Project description:BACKGROUND AND PURPOSE: Thymol, a major component of thyme and oregano, has medical uses in oral care products as an astringent and antibiotic. Its distinctive sharp odour and pungent flavour are considered aversive properties. The molecular basis of these aversive properties is not well understood. EXPERIMENTAL APPROACH: The ability of thymol to activate human transient receptor potential channel A1 (hTRPA1) expressed in stably transfected human embryonic kidney 293 (HEK293) cells was measured by membrane potential and calcium-sensitive dyes in a fluorescence-imaging plate reader (FLIPR) assay. Direct activation of hTRPA1 currents was measured by whole-cell voltage clamp recording. Intracellular calcium changes were measured using fura-2 dye. The FLIPR assay was also used to measure membrane potential changes elicited by thymol after pretreatment with camphor, a known TRPA1 inhibitor. The ability of related alkyl phenols to activate hTRPA1 was also determined. KEY RESULTS: Thymol potently activated a membrane potential response and intracellular calcium increase in hTRPA1-expressing HEK293 cells in a concentration-dependent manner. Activation by thymol desensitized hTRPA1 to further exposure to thymol or the known ligand allyl isothiocyanate (AITC). The related phenols 2-tert-butyl-5-methylphenol, 2,6-diisopropylphenol (propofol) and carvacrol also activated hTRPA1. Phenols with less bulky carbon substitutions and lower logP values were less potent in general. The response to thymol was blocked by camphor. CONCLUSIONS AND IMPLICATIONS: These results suggest a role for hTRPA1 activation in the reported pungent and aversive properties of some of these pharmaceutically important phenols.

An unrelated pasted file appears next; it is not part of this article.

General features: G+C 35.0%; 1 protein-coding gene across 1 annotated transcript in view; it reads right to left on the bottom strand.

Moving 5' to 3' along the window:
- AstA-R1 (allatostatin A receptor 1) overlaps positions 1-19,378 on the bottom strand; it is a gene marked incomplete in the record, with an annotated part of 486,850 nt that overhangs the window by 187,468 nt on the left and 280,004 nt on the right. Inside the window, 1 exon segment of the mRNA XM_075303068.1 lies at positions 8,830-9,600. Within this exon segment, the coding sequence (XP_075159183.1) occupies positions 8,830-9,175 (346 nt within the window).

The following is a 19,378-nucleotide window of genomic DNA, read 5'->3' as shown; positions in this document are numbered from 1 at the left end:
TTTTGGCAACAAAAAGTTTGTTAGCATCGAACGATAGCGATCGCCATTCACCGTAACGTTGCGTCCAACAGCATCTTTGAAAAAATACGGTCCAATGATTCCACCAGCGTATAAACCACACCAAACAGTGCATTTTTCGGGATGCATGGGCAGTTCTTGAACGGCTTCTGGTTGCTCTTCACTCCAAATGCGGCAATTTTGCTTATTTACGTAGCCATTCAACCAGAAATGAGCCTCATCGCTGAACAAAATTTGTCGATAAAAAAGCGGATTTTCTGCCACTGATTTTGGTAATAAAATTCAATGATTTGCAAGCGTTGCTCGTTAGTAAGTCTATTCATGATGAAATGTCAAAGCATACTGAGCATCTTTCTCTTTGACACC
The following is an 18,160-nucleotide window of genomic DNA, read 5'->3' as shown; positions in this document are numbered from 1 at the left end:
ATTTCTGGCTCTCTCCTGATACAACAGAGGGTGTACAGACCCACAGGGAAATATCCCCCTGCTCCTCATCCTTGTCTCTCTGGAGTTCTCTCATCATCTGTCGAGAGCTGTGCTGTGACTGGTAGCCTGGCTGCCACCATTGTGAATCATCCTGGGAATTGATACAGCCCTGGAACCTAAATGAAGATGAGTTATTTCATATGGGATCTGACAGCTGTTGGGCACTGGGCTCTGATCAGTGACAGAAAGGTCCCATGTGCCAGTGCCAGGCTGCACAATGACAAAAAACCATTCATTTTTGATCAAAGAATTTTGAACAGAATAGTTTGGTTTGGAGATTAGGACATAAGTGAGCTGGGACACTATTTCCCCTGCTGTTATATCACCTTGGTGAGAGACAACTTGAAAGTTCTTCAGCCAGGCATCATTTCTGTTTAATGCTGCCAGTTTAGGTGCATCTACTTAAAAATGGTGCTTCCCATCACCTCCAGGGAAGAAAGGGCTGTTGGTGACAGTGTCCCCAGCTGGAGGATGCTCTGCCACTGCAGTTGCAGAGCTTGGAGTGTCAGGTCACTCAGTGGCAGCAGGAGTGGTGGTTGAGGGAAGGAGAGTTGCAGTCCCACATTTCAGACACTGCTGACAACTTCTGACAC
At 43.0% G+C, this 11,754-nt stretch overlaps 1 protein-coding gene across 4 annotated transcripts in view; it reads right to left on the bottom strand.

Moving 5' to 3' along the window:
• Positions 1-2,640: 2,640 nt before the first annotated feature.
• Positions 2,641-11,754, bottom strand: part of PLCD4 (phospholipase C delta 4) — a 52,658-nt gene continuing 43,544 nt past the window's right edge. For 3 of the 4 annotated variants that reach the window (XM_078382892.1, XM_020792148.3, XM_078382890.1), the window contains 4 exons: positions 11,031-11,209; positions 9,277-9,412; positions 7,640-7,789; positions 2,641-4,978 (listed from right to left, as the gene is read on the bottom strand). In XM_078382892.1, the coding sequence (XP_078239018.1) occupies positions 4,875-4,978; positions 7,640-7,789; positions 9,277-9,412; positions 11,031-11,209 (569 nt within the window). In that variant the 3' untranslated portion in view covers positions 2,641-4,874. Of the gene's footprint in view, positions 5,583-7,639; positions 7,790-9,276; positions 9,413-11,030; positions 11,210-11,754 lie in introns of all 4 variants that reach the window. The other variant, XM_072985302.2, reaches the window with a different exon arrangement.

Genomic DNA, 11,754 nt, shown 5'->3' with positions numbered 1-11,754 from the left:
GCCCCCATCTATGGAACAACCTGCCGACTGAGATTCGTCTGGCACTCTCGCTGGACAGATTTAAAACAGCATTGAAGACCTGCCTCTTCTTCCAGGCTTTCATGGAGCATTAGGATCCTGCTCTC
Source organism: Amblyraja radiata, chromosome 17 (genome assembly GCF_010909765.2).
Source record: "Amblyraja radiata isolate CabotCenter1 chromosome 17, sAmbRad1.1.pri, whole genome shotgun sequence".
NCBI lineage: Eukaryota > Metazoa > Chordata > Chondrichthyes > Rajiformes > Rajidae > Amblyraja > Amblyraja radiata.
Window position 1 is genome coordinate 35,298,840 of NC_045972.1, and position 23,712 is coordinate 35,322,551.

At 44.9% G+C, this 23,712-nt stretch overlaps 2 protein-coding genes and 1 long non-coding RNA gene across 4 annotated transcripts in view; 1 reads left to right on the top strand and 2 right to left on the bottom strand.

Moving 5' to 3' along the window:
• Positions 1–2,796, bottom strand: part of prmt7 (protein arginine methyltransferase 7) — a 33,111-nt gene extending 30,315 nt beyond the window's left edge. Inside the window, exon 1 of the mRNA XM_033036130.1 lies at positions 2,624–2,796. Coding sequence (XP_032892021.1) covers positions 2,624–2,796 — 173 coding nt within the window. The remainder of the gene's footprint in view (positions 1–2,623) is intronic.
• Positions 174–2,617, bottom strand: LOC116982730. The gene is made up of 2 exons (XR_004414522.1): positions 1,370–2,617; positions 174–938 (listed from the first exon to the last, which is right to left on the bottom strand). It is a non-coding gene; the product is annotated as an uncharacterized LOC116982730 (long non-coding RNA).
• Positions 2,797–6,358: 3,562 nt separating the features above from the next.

Project description:[Structure: see text] A strategically novel approach to the formation of syn-1,3-diol mono- and diethers through electrophilic activation of homoallylic alkoxymethyl ethers has been developed. The resulting polyketide-like synthetic fragments are generated in good yield and with excellent stereocontrol. A chairlike transition state is proposed to account for the high stereoselectivity. Varying the conditions of the reaction workup results in the efficient generation of mono- and diether containing structural units common to polyketide natural products.